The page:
A copula is a cumulative probability distribution for multiple interdependent variables. Values are input for each variable, and the copula produces a single probability: the probability of each variable having a smaller value than its input value – for example, the probability that a portfolio loses less than $50.
For example, to determine the probability that portfolio A loses less than $50 will require specifying whether portfolio B simultaneously loses less than $100 or perhaps $1000. If, instead, portfolio B is specified to allow any size of loss, the distribution of losses of A will be uniform.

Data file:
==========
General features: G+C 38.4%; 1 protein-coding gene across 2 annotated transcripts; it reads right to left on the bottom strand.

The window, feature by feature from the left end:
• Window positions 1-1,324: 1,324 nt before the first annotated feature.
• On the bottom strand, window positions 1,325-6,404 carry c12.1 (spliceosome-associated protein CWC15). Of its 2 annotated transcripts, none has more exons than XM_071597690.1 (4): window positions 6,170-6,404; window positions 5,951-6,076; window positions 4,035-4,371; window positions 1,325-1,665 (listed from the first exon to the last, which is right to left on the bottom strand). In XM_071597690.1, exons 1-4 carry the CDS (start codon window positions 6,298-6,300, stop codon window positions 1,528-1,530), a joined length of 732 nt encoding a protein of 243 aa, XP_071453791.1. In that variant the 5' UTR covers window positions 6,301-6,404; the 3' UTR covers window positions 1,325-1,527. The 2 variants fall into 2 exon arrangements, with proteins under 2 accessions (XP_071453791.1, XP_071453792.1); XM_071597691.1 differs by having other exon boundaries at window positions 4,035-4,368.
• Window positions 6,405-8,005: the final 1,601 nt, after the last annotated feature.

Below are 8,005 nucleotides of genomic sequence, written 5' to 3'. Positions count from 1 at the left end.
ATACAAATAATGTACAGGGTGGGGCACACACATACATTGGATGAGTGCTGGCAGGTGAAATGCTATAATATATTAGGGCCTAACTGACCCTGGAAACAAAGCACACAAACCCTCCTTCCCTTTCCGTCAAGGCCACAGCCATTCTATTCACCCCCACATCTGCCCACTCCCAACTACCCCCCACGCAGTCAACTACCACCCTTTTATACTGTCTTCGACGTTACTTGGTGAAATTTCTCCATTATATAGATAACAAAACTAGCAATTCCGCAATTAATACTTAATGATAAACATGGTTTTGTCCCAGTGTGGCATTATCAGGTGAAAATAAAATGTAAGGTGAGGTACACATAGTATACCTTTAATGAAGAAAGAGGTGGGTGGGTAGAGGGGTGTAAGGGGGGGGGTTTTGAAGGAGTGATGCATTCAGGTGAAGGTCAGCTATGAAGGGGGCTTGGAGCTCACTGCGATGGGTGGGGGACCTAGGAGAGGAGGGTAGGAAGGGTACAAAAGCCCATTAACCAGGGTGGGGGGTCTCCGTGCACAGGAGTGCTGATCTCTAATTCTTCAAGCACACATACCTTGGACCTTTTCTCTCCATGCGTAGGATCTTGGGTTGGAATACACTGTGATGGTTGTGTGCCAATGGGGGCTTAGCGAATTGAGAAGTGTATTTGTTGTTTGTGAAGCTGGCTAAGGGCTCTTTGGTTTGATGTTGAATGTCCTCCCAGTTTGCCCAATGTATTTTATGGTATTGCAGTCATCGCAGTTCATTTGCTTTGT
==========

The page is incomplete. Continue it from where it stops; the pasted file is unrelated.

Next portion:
Gaussian copulas, which are built on a multivariate normal distribution, gained notoriety during the 2008 financial crisis as, when used for the pricing of derivatives such as collateralised debt obligations, they produced an unrealistically low probability of extreme events occurring for two variables simultaneously.
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